Over the past 30 years, alternative Britpop rockers James have been one of the most underrated bands to come from Manchester. Having toured across the globe and played some of the biggest festivals in the world, frontman Tim Booth knows a thing or two about what makes a show great, which is why he loves Coachella. "Some places you play, you just aren't in the zone," Booth explained. "But not here. It's a great place to get going and play a terrific show."
Unlike Friday afternoon's show in the over 100-degree heat, James had a horrible experience playing at the final touring version of Lollapalooza. We caught up with Booth who gave us his reasons why Coachella kicks serious ass and why Lollapalooza sucked.
5. Getting respect by the organizers: "We didn't feel like were the opening act for Korn or Snoop Dogg. There was no place for James, which is the opposite of this festival."
4. It's painless: "It's over in two days and we did the six week Lollapalooza (1997) and it was the tour from hell. I had ruptured discs in my back and it was terrible. Coachella is one of the few festivals where you hit the stage and are already in the zone."
3. Location: "Somewhere out here, you feel like there's the spirit of Frank Sinatra and Dean Martin playing golf. I love the desert, even the extremes. Last week, I was wearing thermals and this week, I'm topless for the first time in 30 years.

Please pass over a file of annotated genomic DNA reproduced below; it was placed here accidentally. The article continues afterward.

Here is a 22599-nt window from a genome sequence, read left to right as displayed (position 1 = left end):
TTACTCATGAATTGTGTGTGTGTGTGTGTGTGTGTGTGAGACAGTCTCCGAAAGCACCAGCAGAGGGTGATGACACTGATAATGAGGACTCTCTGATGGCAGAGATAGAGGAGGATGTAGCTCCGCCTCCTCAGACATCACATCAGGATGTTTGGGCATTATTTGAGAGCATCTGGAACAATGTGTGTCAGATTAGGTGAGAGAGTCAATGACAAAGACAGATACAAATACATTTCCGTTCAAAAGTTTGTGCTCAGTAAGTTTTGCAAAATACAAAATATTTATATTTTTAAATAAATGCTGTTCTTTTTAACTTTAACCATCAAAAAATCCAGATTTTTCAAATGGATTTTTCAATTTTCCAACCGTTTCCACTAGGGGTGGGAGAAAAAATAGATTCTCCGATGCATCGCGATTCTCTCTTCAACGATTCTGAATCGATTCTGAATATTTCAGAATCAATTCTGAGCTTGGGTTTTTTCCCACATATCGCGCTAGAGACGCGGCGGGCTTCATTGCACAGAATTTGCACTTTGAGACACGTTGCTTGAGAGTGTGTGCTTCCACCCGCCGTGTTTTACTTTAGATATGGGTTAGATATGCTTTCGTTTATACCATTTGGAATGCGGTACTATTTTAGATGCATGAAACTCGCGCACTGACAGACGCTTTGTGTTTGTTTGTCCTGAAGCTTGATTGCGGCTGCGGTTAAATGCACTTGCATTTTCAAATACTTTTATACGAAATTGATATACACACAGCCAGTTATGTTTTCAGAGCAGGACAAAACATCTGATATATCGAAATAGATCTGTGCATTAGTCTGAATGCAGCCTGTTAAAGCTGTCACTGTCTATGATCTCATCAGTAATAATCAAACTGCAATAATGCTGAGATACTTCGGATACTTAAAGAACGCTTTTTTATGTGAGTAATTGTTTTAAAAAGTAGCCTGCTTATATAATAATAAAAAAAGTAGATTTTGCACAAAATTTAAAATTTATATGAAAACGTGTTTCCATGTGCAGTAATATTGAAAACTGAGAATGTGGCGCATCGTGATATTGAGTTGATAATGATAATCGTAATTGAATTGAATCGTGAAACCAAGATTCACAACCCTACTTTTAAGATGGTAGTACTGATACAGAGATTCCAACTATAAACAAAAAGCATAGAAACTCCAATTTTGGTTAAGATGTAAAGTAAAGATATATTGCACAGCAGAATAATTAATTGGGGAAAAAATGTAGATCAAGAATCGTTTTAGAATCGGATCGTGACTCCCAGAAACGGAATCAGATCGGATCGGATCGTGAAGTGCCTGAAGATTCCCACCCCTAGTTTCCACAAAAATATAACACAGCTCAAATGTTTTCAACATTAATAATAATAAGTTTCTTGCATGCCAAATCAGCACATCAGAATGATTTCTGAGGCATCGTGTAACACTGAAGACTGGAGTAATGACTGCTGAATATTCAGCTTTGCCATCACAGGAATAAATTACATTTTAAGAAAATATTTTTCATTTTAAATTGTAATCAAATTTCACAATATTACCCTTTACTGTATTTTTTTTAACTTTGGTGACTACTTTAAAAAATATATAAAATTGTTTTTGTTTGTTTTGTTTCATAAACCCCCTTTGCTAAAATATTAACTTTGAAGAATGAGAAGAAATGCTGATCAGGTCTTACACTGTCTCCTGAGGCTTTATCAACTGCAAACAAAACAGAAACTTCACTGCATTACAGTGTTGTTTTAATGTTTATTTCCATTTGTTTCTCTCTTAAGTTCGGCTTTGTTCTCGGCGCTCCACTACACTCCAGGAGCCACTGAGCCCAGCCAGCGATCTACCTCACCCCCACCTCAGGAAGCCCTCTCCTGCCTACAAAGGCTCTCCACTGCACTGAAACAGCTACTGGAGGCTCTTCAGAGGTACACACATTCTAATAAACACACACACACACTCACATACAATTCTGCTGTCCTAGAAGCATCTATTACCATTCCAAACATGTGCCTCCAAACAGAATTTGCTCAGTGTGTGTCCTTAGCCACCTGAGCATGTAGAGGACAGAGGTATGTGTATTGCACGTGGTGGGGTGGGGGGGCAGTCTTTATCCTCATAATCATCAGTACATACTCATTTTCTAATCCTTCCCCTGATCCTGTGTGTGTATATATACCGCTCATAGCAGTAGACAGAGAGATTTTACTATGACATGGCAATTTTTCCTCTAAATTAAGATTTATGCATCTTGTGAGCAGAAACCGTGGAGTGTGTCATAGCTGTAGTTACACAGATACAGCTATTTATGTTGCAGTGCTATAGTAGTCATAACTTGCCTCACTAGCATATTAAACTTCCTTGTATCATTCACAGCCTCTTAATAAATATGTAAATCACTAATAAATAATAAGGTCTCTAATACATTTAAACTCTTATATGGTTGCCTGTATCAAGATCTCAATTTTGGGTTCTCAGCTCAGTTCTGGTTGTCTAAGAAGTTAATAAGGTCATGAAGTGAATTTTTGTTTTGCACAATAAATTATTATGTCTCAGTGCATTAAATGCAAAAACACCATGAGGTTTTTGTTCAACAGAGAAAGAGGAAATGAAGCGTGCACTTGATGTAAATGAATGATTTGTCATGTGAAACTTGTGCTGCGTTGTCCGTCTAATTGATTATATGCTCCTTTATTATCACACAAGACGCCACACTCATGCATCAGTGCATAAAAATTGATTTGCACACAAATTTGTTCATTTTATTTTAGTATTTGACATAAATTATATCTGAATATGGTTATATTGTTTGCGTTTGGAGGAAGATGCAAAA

2. The audiences are sexier and more open: "Lollapalooza was more tribal. [Fans there only] came who they came to see, and they said, 'You can fuck off you English faggots.' After we heard that, we were like that's interesting, so we went out and bought sparkly dresses for the whole band."
1. Sobriety (for the band): "My fellow bandmembers didn't need drugs to get themselves through the Coachella experience. As a band, we were pretty strung out for a few years after Lollapalooza. It took us a few years to recover from it and everyone was pretty damaged. It was the tour from hell whereas this is a true, beautiful experience."
This story is courtesy of our sister paper, OC Weekly, and writer Daniel Kohn.